The scene outside the downtown elections office at One Judiciary Square Monday was festive. Voters were lined up. The front flower boxes were transformed into a patchwork quilt of election signs. Bullhorns were blaring. Chants were chanted. It was noisy and impassioned, and people were even laughing and having a good time. Democracy. There’s nothing like it.
It was the first day of the city’s experiment with two weeks of primary voting. Mayor Adrian Fenty arrived early and stayed for more than an hour with his cheering supporters. Front-runner Vincent Gray (see the poll discussion below) held an early-morning news conference on site but then left the stage to Fenty. We guess that's part of the low-key style we’ll get used to if Gray becomes mayor.
Only the 441 4th St. voting site is open now. Four others will open on Saturday around the city. If you're a registered primary voter, there's no excuse for not voting. It’s not just a right. It’s a duty. So vote.
• Post poll.
The Washington Post poll that came out this past Sunday was sobering news for the Fenty campaign. As Mike DeBonis of The Washington Post and others have written, Fenty’s credits and demerits don’t add up in the traditional manner. As we have written, a good size of the population likes the direction of the city in general but apparently doesn’t like the general in charge.
The poll has been diced, sliced and weighed in every which way. Gray has what must be considered a strong, perhaps invincible lead, but there are a few slivers of hope for the battered Fenty folks.
First, we’ll see whether the “ground game” that Fenty has pursued to get voters to polls will produce results. The campaign has the necessary money and says it’s been identifying its voters. Will those voters materialize at the polls? Will worried Fenty operatives drag them there?
On Monday, there was a steady stream of Fenty buses and vans carrying voters to the polls. Some Gray supporters insisted that some of those voters would take the free ride but vote for Gray.
Monday was a good start for Fenty, with his vehicles vastly outnumbering Gray’s. We can watch the two weeks of early voting to see whether there is in fact a difference-making ground game or just talk of one.
Another Fenty sliver is that The Post poll had 34 percent of the voters indicating that they are undecided or that they have only “soft support” for a candidate and might change their minds. How the campaigns appeal to this group -- in which many may simply not vote -- could be very important. Gray's supporters in the poll are far more committed to their candidate.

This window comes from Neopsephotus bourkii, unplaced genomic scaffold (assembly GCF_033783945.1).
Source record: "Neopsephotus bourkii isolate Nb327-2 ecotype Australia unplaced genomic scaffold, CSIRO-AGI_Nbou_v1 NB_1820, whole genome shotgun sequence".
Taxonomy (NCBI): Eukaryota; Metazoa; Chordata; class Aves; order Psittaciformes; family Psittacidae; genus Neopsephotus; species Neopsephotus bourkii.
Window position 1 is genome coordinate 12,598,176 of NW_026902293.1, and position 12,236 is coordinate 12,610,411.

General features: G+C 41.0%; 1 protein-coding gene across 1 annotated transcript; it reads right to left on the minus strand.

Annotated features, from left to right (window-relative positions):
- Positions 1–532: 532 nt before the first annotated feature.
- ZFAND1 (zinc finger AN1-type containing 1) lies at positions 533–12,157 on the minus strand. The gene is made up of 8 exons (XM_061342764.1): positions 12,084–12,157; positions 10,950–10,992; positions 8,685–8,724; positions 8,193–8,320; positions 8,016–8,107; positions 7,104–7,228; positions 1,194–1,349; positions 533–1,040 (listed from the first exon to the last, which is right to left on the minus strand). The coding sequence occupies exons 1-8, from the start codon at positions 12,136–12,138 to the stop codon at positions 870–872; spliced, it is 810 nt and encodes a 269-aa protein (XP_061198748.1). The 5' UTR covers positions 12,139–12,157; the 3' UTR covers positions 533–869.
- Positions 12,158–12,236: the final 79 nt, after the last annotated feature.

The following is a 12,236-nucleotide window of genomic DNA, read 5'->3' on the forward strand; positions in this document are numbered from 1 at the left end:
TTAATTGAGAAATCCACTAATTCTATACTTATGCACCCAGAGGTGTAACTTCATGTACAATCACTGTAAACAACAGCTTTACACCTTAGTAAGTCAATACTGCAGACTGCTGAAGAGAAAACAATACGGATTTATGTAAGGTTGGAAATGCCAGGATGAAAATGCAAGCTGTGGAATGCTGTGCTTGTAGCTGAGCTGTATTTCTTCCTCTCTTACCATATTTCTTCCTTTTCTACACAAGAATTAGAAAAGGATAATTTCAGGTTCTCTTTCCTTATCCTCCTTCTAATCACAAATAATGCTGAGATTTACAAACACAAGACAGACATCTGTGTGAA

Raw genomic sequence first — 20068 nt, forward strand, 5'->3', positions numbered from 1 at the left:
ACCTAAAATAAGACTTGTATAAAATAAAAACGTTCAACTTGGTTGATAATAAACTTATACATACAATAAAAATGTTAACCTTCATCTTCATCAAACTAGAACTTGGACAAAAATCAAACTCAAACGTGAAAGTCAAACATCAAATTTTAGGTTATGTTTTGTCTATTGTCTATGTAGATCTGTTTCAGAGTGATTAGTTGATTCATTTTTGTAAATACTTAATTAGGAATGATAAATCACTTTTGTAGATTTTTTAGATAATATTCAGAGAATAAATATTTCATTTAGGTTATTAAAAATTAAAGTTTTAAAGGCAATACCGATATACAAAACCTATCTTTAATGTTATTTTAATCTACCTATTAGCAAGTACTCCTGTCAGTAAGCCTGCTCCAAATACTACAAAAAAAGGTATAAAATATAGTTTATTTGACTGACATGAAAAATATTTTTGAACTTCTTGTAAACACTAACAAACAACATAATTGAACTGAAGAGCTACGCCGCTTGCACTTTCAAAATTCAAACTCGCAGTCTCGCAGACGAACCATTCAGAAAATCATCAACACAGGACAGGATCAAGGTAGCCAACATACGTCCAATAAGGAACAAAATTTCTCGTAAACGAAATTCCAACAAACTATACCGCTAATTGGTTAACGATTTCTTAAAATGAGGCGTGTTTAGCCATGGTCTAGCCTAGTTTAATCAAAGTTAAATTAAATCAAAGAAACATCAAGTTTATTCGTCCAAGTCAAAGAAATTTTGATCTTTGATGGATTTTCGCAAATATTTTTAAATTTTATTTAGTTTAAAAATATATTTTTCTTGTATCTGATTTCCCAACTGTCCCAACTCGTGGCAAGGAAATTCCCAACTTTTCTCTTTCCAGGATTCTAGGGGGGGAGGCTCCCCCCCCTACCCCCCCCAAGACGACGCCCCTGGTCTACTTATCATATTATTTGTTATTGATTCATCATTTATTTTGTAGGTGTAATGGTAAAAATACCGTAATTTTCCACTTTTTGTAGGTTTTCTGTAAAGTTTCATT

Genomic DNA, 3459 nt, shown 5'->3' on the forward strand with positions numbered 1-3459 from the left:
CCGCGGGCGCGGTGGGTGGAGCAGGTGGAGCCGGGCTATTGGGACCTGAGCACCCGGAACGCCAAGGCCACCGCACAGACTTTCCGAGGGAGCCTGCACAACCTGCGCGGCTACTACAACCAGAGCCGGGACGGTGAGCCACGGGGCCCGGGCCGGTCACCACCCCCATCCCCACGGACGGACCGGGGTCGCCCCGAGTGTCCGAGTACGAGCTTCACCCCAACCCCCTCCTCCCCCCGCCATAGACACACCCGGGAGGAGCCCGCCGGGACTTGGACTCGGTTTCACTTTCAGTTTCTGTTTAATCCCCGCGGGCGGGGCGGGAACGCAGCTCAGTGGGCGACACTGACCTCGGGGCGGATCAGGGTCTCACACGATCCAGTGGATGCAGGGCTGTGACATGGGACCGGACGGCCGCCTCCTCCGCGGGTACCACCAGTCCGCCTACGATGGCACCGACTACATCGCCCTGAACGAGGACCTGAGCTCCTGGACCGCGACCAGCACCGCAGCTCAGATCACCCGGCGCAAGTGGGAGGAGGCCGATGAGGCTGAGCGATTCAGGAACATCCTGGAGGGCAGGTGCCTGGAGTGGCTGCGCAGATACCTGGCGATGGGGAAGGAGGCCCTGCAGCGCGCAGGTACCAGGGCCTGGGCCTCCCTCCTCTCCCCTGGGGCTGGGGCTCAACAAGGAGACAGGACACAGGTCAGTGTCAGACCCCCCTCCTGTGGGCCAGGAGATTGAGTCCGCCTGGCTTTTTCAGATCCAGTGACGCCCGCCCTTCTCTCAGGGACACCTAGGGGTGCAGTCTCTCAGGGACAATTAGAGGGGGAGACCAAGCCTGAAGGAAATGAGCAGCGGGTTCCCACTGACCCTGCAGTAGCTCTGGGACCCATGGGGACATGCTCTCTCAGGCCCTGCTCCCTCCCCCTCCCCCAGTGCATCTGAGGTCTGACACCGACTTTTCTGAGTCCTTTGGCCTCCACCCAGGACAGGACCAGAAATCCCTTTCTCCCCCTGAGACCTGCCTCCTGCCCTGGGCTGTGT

Finally, Fenty has to hope that a significant number of his voters weren’t caught up in the poll numbers – young voters with cell phones that pollsters have trouble reaching. Many young people don’t really know Gray. But they also tend not to vote, so it could be a wash.
Other than banking on the popularity of school reforms led by Chancellor Michelle Rhee -- which Fenty believes will cut his way -- that’s about it for the sitting mayor.
Gray has the opposite problem. He has to hope -- and this is amazing given his late start -- that he hasn’t peaked too soon.
There may in fact be a majority of voters who simply don’t like Fenty. And Gray must not do anything in the next two weeks that would change that dynamic.
Bottom line, Gray has moved from reluctant candidate last winter to front-runner this summer. Now, as he said on Monday, his ardent supporters have to carry him across the finish line -- if that line isn't blocked by the superior Fenty get-out-the-vote effort.
• The election itself.
As voting begins, the news media will be watching how voting is managed by elections officials. Never before have we had two weeks of active voting. Never before have we had unfettered absentee balloting. The new rules say you don’t have to have an excuse to request an absentee ballot.
Monday’s voting went well. There were seats in the auditorium so voters, particularly elderly or infirm voters, did not have to stand outside in the heat while waiting to vote. Your Notebook took advantage of the day and also voted.
Thousands of voters are expected to cast ballots before Election Day itself on Sept. 14. How all of these new voting rules play out could influence the election outcome as well as the city's image. Let’s hope it all goes well.